On November 7th at 12pm at Temple University School of Law, I will be making a presentation entitled Kill-Lists and Accountability, based on my identically titled paper. The abstract of the paper appears below:
This paper examines the U.S. practice of targeted killings. It proceeds in two parts, the first part is an empirical description of the process of targeted killings. Based on qualitative empirical research conducted pursuant to proven case study techniques, part one describes how kill-lists are created, what government actors approve the name of individuals to be added to kill lists, how targeted killings are executed, and how the U.S. implements its International Humanitarian Law obligation to mitigate and prevent harm to civilians.
Specifically, the paper explains in rich detail the process the U.S. follows to estimate and mitigate the impact of conventional weapons on collateral persons and objects in most targeted killings. Key Findings: In pre-planned operations the U.S. follows a rigorous collateral damage estimation process based on a progressively refined analysis of intelligence, weapon effects, and other information. When followed, this process dramatically reduces the amount of collateral damage in U.S. operations, and also ensures high levels of political accountability. However, due to the realities of combat operations, the process cannot always be followed; Data about the U.S. military’s collateral damage estimation process reveals that the system is intended to ensure that there will be a less than 10 percent probability of serious or lethal wounds to non-combatants; In actuality, less than 1% of pre-planned operations that followed the collateral damage estimation process resulted in collateral damage; When collateral damage has occurred, 70% of the time it was due to failed “positive identification” of a target. 22% of the time it was attributable to weapons malfunction, and a mere 8% of the time it was attributable to proportionality balancing – e.g. a conscious decision that anticipated military advantage outweighed collateral damage; According to public statements made by U.S. government officials the President of the United States or the Secretary of Defense must approve any pre-planned ISAF strike where 1 civilian casualty or greater is expected.
In the second part of the paper, I turn from the empirical to the normative. I describe the various mechanisms of accountability embedded in the targeted killing process. Specifically, I set forth an analytical framework which allows for the examination of legal, political, bureaucratic, and professional mechanisms of accountability. I then assess the strengths and weaknesses of these four accountability mechanisms as applied to U.S. targeted killings. The paper concludes by suggesting legal and policy reforms to address the shortcomings identified in the normative section.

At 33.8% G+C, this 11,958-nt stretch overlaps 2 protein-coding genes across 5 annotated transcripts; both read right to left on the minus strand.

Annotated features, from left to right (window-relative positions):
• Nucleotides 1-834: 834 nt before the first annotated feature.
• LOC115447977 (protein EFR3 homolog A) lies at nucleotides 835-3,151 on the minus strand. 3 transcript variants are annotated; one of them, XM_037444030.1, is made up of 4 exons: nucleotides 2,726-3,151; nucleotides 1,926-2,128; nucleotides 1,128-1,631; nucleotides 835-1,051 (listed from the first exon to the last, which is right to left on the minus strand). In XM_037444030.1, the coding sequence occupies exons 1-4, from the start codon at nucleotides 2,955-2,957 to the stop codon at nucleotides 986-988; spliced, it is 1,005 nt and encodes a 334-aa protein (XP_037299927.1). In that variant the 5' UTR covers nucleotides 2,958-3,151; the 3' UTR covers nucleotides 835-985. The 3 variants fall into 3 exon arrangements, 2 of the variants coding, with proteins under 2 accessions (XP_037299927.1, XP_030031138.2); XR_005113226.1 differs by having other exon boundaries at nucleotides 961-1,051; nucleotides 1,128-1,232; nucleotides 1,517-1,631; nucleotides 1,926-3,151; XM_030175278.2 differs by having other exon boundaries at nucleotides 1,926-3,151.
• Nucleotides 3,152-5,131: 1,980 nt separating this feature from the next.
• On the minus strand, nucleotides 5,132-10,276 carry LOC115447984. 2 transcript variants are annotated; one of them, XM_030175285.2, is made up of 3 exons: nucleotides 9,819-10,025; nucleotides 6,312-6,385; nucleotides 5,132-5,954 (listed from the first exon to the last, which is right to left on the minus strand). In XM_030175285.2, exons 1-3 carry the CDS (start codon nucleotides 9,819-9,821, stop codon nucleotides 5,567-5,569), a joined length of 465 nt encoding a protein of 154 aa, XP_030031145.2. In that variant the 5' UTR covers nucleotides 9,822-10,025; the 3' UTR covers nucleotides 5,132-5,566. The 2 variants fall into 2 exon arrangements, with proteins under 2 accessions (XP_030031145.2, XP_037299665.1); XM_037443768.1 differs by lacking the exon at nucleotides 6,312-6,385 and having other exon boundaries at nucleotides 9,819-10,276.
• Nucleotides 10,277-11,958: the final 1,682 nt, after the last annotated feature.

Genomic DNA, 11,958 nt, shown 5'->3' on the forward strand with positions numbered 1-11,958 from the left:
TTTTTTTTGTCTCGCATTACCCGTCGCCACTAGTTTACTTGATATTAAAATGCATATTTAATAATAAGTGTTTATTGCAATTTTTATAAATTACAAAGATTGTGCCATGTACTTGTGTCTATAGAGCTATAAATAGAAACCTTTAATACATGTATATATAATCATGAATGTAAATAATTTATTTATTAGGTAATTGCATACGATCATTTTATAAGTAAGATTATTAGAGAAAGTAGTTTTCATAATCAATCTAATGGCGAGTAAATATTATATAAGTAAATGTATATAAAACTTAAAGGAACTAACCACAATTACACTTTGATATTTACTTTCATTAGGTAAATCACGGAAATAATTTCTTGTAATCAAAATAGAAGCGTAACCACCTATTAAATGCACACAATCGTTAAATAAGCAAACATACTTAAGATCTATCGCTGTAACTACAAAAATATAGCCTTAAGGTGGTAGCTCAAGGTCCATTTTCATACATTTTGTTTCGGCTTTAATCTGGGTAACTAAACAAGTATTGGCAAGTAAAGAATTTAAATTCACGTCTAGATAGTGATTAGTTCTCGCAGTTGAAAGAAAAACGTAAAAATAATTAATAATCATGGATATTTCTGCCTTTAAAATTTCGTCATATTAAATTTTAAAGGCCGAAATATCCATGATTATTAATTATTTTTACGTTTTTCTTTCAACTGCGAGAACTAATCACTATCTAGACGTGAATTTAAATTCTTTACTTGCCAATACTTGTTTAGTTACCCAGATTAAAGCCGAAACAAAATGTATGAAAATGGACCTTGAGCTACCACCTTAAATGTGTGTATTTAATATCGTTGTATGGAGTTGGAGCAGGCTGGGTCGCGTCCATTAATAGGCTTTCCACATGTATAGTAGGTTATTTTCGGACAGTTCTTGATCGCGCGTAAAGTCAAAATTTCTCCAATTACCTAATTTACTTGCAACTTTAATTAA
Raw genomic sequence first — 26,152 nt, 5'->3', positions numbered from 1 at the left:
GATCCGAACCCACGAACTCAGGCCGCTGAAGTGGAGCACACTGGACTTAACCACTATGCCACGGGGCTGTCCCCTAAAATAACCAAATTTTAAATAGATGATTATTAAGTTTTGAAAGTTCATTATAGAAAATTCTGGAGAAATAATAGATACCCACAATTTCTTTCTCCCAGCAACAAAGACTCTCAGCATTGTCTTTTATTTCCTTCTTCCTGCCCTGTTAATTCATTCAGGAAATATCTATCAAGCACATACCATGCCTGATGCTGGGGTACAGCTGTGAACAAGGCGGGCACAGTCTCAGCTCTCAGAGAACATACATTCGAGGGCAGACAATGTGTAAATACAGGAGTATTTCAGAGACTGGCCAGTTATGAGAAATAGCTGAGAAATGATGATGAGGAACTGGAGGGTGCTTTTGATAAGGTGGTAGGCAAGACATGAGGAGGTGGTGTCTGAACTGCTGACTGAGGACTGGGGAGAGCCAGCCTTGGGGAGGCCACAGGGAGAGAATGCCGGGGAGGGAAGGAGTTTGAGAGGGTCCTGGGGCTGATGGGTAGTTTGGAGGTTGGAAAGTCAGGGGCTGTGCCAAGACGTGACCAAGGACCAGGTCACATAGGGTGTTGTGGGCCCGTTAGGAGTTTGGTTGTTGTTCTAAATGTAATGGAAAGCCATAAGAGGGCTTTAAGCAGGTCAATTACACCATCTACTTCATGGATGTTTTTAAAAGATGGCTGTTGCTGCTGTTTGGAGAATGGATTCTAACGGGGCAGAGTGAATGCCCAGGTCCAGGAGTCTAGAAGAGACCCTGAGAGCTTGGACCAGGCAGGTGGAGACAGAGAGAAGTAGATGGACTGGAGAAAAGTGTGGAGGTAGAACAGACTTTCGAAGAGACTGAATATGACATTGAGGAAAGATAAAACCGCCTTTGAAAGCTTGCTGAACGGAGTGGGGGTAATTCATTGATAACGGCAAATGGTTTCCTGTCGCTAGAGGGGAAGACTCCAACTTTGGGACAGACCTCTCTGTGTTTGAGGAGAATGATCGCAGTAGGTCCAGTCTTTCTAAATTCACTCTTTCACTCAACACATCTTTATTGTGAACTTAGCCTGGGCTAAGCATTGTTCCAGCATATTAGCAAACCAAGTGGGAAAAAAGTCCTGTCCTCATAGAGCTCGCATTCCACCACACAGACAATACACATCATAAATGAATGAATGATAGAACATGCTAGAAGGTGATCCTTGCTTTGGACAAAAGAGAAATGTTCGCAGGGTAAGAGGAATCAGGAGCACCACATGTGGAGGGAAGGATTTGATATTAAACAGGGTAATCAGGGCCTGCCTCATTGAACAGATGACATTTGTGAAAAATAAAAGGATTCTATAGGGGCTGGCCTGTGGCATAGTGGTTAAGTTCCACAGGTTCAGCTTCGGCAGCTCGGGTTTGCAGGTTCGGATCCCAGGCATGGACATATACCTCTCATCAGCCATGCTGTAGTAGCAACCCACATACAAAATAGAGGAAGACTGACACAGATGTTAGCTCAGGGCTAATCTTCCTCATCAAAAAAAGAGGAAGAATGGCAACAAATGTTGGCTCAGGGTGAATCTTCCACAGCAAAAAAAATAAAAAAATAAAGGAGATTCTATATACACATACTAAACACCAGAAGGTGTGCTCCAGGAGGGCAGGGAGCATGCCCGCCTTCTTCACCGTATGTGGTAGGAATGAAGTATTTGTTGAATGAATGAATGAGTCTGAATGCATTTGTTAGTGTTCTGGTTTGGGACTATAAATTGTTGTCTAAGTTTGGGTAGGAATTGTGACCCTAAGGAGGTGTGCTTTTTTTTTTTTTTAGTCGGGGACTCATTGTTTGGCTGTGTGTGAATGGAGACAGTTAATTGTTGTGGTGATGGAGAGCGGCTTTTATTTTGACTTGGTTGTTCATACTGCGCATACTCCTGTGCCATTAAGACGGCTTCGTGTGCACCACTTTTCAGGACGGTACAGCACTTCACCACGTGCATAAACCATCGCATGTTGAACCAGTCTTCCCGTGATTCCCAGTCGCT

On Friday, April 6, 2012 I will be participating in a debate at The University of California, Davis School of Law. The topic is “America’s Reach: The Constitutionality of Targeted Killing.” The speech is sponsored by the ACLU and the Federalist Society. For more on this issue, see my article Kill-Lists and Accountability.
On Tuesday, April 3, 2012 I will be participating in a debate at The University of Houston Law Center. I’ve posted details from the flyer below.
I just posted to SSRN the abstract for my chapter New Approaches to Reducing and Mitigating Harm to Civilians which will appear in the Oxford University Press book, Shaping a Global Legal Framework for Counterinsurgency: New Directions in Asymmetric Warfare (William C. Banks ed., 2012). The abstract appears below.
The wars in Iraq and Afghanistan highlighted the strategic importance of the U.S. commitment to civilian protection. Both wars were eventually fought as a counterinsurgency (COIN) and both revealed how protecting civilians is a central feature of COIN. This chapter examines the importance of civilian casualty mitigation in U.S. counterinsurgency operations, it describes the theoretical and practical lessons learned regarding civilian casualties and situates them in a broader strategic context. The chapter also describes the U.S. military’s newest doctrinal publication aimed specifically at preventing and mitigating harm to civilians.